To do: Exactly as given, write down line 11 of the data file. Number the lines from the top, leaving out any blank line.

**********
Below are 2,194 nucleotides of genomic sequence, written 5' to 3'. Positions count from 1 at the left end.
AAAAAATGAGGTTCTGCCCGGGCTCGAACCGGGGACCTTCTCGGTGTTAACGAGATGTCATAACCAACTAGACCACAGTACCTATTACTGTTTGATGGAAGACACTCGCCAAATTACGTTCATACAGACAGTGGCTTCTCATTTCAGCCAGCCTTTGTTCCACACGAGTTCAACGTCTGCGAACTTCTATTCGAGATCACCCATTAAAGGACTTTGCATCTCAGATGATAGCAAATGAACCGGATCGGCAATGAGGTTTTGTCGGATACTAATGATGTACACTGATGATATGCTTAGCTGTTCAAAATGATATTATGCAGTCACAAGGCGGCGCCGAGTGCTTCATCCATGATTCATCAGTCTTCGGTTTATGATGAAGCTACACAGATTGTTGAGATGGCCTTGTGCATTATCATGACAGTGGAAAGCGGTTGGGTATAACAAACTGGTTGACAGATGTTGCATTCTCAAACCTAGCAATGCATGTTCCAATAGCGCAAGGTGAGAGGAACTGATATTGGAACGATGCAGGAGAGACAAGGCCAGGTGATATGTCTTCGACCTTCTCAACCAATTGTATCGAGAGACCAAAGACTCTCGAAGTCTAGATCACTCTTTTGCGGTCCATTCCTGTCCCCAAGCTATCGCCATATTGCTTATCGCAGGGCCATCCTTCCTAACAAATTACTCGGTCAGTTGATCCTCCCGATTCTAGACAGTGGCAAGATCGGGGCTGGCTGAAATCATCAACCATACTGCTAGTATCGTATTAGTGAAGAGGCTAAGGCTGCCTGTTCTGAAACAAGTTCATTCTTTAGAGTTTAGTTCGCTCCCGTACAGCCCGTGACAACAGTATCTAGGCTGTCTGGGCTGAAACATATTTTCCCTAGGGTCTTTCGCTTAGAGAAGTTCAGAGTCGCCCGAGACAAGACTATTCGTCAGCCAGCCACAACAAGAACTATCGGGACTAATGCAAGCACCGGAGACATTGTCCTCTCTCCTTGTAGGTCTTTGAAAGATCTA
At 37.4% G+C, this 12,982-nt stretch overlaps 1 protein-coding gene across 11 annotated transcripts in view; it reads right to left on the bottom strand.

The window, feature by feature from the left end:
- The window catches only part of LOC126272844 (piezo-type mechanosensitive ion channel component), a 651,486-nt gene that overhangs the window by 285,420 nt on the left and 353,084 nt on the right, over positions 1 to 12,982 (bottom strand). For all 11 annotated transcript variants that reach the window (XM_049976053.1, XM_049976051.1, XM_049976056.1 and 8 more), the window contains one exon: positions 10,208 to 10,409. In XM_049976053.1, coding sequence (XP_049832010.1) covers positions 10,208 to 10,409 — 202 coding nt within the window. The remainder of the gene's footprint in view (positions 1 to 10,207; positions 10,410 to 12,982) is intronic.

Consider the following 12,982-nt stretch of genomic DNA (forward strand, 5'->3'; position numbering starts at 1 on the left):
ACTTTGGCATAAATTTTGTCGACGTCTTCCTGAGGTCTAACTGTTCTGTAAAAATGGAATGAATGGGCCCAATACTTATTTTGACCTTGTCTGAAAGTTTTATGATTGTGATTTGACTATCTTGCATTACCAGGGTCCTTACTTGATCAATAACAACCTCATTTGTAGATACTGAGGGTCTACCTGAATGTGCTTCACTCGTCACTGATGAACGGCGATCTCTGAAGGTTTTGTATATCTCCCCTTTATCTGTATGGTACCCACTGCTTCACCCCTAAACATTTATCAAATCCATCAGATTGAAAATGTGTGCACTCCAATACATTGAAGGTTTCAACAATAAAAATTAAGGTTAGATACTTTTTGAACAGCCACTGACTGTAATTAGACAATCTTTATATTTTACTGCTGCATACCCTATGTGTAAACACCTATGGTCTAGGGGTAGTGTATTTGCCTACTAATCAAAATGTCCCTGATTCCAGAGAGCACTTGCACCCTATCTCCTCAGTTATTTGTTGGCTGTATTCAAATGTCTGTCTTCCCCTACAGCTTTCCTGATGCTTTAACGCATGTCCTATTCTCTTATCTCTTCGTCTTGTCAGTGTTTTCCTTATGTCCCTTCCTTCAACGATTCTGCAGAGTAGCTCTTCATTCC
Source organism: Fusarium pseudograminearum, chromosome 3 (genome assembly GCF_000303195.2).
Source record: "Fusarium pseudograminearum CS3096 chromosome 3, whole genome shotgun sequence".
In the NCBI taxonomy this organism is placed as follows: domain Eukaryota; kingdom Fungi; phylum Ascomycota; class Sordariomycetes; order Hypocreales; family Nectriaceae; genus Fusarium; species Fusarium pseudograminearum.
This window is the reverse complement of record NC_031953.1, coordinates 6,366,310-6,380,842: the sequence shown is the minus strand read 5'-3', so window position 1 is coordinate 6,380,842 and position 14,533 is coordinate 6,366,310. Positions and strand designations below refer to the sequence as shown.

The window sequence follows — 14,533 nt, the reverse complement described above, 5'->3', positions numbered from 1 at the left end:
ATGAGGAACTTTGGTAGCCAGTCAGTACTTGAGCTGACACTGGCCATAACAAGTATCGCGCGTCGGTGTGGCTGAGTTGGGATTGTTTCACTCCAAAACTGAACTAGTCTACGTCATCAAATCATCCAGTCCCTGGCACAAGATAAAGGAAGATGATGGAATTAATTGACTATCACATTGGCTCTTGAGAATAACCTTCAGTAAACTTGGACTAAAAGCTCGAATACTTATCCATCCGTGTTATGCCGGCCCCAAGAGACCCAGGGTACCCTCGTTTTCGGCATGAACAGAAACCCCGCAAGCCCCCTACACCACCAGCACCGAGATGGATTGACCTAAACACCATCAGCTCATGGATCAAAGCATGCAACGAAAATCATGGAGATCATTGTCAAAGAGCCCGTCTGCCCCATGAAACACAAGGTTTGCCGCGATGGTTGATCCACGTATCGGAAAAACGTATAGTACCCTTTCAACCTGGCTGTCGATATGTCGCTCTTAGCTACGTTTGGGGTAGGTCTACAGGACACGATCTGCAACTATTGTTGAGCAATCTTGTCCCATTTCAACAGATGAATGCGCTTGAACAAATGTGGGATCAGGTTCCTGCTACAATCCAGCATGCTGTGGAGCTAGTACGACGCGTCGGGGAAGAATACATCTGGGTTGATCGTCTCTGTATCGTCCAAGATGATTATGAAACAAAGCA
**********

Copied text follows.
This window is the reverse complement of record NC_031953.1, coordinates 6,366,310-6,380,842: the sequence shown is the minus strand read 5'-3', so window position 1 is coordinate 6,380,842 and position 14,533 is coordinate 6,366,310. Positions and strand designations below refer to the sequence as shown.